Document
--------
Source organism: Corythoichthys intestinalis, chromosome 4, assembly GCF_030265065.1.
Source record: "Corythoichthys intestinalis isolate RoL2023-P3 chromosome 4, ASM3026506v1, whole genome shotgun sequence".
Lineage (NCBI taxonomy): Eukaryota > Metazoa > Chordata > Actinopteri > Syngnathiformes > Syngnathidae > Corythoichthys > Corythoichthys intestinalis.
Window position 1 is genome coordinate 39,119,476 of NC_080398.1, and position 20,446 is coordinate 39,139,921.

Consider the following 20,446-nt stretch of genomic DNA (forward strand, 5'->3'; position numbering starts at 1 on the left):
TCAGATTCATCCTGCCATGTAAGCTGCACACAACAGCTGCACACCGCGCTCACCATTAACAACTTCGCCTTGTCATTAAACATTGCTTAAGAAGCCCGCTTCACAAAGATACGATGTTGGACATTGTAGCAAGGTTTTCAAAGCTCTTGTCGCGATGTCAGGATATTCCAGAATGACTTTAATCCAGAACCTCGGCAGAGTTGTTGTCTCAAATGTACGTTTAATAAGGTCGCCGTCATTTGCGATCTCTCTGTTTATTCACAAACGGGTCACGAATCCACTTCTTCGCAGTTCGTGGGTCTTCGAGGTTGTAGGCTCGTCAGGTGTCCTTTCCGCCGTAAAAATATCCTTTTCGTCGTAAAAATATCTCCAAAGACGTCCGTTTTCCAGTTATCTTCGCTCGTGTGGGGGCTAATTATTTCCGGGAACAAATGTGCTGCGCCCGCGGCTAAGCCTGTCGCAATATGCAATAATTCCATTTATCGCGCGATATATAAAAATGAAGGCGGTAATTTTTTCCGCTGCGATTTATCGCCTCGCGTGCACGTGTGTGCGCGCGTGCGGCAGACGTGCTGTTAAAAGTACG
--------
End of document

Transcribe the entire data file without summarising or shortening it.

Source organism: Corythoichthys intestinalis, chromosome 4, assembly GCF_030265065.1.
Source record: "Corythoichthys intestinalis isolate RoL2023-P3 chromosome 4, ASM3026506v1, whole genome shotgun sequence".
Lineage (NCBI taxonomy): Eukaryota > Metazoa > Chordata > Actinopteri > Syngnathiformes > Syngnathidae > Corythoichthys > Corythoichthys intestinalis.
Window position 1 is genome coordinate 39,119,476 of NC_080398.1, and position 20,446 is coordinate 39,139,921.

Consider the following 20,446-nt stretch of genomic DNA (forward strand, 5'->3'; position numbering starts at 1 on the left):
TCAGATTCATCCTGCCATGTAAGCTGCACACAACAGCTGCACACCGCGCTCACCATTAACAACTTCGCCTTGTCATTAAACATTGCTTAAGAAGCCCGCTTCACAAAGATACGATGTTGGACATTGTAGCAAGGTTTTCAAAGCTCTTGTCGCGATGTCAGGATATTCCAGAATGACTTTAATCCAGAACCTCGGCAGAGTTGTTGTCTCAAATGTACGTTTAATAAGGTCGCCGTCATTTGCGATCTCTCTGTTTATTCACAAACGGGTCACGAATCCACTTCTTCGCAGTTCGTGGGTCTTCGAGGTTGTAGGCTCGTCAGGTGTCCTTTCCGCCGTAAAAATATCCTTTTCGTCGTAAAAATATCTCCAAAGACGTCCGTTTTCCAGTTATCTTCGCTCGTGTGGGGGCTAATTATTTCCGGGAACAAATGTGCTGCGCCCGCGGCTAAGCCTGTCGCAATATGCAATAATTCCATTTATCGCGCGATATATAAAAATGAAGGCGGTAATTTTTTCCGCTGCGATTTATCGCCTCGCGTGCACGTGTGTGCGCGCGTGCGGCAGACGTGCTGTTAAAAGTACG